“It’s a first-year event, you’re in Las Vegas, so everything comes with a little bit of a punch,” she adds. “It’s not specifically about not understanding the event costs; we’re building a racetrack in a living and breathing city, one of the busiest roads in North America. You have to go over and above on certain things.”
Building the necessary infrastructure to host a Formula One race has required a monumental logistical effort from organisers
The show must go on
‘Over and above’ feels like an apt description of Formula One and Las Vegas, which are both associated with pageantry and excess. As the series continues its ‘Americanisation’, the Las Vegas Grand Prix will boast an opening ceremony featuring all 20 drivers and live music performances.
In addition, Netflix will host its first ever live sports event on the Tuesday before the race, when the likes of Lando Norris and Carlos Sainz will be taking on professional golfers in a celebrity golf tournament, which will essentially be a crossover of sorts between the stars of the streaming platform’s ‘Drive to Survive’ and ‘Full Swing’ docuseries.
This all adds to the feeling that the Las Vegas Grand Prix is not just another race, but rather a megaevent of which a motorsport race is simply a part. The emphasis is on the ‘show’, which current world champion Max Verstappen has already called out in the build-up to the race.
Indeed, a series that relies on thermal degradation of its tyres as a key factor for its on-track entertainment racing at night in a desert – where temperatures could drop as low as four degrees – could certainly be called ill-advised. But Las Vegas is here to stay, despite some reports suggesting the circuit will struggle to remain on the calendar.
“We’ve got permission to race for ten years,” explains Prazer. “The deal we currently have with LVCVA [Las Vegas Convention and Visitors Authority] is three years, but we have permits for ten. [An extension] is more of a commercial discussion that needs to happen versus a permitting issue.”
On the bandwagon
Despite concerns surrounding the event, including ticket and hotel prices plummeting in the weeks leading up to the race, brands have jumped at the chance to be involved in a Grand Prix that has a chance of attracting the largest audience of the season.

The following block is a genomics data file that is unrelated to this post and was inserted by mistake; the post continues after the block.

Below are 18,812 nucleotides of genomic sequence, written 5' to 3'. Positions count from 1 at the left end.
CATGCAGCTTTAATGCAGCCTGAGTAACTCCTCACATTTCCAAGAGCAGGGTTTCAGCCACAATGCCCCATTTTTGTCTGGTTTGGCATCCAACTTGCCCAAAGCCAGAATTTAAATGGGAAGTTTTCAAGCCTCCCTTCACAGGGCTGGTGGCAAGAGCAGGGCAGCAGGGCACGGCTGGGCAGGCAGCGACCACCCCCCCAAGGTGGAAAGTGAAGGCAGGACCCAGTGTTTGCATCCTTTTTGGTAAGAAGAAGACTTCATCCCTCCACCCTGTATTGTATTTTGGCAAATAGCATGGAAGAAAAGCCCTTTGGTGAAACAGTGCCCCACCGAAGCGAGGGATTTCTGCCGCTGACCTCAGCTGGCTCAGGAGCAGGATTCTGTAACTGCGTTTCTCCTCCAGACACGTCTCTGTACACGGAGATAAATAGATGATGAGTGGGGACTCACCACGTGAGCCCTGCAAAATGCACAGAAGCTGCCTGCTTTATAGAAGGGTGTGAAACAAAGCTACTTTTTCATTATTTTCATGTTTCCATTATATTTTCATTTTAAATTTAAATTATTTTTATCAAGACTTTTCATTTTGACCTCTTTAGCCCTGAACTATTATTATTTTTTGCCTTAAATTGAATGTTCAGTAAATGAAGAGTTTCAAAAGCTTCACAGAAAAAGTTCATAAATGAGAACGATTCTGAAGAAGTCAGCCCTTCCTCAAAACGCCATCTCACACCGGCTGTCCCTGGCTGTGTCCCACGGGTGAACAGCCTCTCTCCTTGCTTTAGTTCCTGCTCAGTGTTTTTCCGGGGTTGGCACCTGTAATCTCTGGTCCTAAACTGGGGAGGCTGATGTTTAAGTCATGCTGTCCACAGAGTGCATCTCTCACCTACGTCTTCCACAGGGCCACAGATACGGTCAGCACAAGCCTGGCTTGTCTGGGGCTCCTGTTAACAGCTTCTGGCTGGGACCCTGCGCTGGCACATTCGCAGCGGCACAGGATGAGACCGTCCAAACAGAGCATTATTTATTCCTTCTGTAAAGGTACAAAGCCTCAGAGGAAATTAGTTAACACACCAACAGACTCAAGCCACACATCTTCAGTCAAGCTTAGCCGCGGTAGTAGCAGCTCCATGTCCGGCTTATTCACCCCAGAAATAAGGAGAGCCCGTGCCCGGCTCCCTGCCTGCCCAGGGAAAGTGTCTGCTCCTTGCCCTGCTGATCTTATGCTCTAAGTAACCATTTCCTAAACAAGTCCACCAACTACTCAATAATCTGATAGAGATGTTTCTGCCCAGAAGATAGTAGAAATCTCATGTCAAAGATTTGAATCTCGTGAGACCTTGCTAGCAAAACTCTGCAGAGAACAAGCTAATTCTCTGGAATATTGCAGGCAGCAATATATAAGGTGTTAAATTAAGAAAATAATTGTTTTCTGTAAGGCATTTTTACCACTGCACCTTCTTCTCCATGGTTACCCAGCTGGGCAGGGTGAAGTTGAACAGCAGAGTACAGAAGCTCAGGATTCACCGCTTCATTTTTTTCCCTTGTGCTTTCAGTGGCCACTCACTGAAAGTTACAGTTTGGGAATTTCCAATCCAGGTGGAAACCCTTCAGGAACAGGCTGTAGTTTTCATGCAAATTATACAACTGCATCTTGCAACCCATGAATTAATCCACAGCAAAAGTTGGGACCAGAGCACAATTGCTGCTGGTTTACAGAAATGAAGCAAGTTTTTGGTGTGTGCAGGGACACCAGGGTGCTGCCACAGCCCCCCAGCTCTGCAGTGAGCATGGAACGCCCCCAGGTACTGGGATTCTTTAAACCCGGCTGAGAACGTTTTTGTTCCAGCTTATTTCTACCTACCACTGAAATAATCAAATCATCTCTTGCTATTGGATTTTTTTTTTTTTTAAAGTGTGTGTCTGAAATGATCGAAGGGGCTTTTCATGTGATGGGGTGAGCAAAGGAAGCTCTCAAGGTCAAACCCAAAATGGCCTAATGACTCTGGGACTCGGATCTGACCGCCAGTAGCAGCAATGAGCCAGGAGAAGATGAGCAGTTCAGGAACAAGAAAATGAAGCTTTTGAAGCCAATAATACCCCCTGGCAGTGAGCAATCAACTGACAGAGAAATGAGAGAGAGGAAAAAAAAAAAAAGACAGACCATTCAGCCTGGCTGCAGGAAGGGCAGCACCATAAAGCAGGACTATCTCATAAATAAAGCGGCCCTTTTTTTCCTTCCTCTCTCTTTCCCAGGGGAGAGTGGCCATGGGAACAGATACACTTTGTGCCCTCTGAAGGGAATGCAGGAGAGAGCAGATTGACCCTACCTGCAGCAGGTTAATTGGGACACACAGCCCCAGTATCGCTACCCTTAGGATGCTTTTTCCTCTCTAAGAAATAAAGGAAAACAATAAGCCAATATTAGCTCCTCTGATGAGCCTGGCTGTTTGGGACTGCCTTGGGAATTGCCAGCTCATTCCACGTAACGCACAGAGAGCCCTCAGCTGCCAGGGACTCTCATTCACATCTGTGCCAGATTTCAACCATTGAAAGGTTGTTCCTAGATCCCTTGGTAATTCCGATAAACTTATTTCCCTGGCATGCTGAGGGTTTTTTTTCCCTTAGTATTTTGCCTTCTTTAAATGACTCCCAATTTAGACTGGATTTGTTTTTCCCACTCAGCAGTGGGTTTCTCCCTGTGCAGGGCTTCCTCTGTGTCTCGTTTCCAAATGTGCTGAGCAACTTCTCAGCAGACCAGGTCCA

Heineken Silver will be the title sponsor for the race and local casinos MGM Resorts, Caesars Entertainment and Wynn Resorts are onboard as founding partners, along with the LVCVA. Overall, there are 22 partners signed up for the race weekend, which is by far the most of any Grand Prix this season and has generated “north of US$100 million” in combined sponsorship revenue, according to Prazer. All told, the Financial Times reported at the start of this year that Formula One is targeting US$500 million in total revenue from the event.
The circuit design is making sure to lean into the local casino culture
Plus, even with Las Vegas residents appearing divided over the race itself, especially with traffic congestion issues during 2023, Prazer estimates that the Grand Prix will contribute “over US$1.2 billion in revenue for the state of Nevada”. Indeed, local businesses are looking to cash in on the novelty of the event, with founding partner Caesars, for example, offering an eye-watering hospitality package worth US$5 million.
Despite this, Las Vegas can’t escape the feeling that it has been shoehorned into the calendar. That belief has been exacerbated by its back-to-back scheduling with the season-ending race in Abu Dhabi, which Prazer acknowledges is “a really, really challenging job” to manage, especially when trying to work around Vegas’ portfolio of conferences that are booked “three to five years in advance”.
Profitability is undoubtedly a few years away yet, with a lot riding on Vegas becoming a year-round destination for fans. But Formula One still has a long way to go towards convincing the local authority that an extension beyond three years is beneficial to both sides.